Cellulose nanocrystals (CNCs) can be made by sulphuric acid hydrolysis of cellulose, a naturally abundant and sustainable biopolymer. The acid treatment introduces sulphate groups on the surface of the CNCs, which leads to the formation of a chiral nematic liquid crystalline phase in aqueous suspensions. This chiral nematic phase is preserved when the liquid is evaporated, giving rise to films with structural color. Unfortunately, the obtained materials are very brittle.
Silvia Vignolini, Cambridge University, UK, Wadood Hamad, FPInnovations, Vancouver, Canada, and colleagues have resolved these mechanical issues and prepared highly flexible and strong CNC films with iridescent colours (pictured). The team mixed the zwitterionic compound 3-(N,N-Dimethylmyristylammonio)propanesulfonate (DMAPS) with CNC suspensions at variable ratios and added either Na+ or H+ as the counterion.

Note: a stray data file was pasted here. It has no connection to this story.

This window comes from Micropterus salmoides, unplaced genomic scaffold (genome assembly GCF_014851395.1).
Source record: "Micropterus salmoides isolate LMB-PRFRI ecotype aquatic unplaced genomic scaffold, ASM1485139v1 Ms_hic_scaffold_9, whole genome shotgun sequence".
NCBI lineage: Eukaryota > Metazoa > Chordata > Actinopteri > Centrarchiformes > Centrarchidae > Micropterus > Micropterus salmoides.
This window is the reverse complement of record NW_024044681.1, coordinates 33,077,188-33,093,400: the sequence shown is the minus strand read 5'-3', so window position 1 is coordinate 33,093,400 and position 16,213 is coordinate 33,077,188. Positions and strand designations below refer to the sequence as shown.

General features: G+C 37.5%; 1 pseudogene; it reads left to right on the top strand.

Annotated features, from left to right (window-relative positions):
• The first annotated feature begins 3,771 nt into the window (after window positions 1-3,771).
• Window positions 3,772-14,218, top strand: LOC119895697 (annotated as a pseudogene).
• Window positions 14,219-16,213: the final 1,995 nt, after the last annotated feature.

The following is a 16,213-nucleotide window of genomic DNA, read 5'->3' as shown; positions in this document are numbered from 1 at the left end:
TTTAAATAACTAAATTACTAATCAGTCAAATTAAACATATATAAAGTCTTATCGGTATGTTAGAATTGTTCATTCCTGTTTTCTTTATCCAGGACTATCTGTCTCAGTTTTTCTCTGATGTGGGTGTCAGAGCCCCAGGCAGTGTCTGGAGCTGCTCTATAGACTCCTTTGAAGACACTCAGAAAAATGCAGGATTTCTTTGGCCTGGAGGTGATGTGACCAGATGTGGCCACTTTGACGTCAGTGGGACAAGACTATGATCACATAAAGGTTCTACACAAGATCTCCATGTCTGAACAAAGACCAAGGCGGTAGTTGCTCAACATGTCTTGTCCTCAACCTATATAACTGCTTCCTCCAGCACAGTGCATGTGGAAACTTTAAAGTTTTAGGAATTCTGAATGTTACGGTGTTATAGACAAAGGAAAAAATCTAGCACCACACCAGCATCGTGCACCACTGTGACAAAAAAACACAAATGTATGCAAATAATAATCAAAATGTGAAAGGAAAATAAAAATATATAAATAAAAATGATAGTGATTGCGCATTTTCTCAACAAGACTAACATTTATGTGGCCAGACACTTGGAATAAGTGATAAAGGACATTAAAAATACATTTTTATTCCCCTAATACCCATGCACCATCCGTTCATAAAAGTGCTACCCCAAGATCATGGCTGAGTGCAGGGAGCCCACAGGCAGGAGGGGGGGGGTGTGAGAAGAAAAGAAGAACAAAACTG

DMAPS was found to electrostatically connect neighboring CNCs without affecting the chiral nematic order. When the ratio of DMAPS to CNC was increased, a red-shift of the reflected color was observed in the dried films. Materials with equal ratio of CNC to DMAPS and Na+ as the counterion showed remarkably high tensile strength and viscoelastic properties. According to the researchers, this system is viable for spray-coating onto a variety of surfaces, making it interesting for many industrial applications.
- Flexible Photonic Cellulose Nanocrystal Films,
Giulia Guidetti, Siham Atifi, Silvia Vignolini, Wadood Y. Hamad,
Adv. Mater. 2016.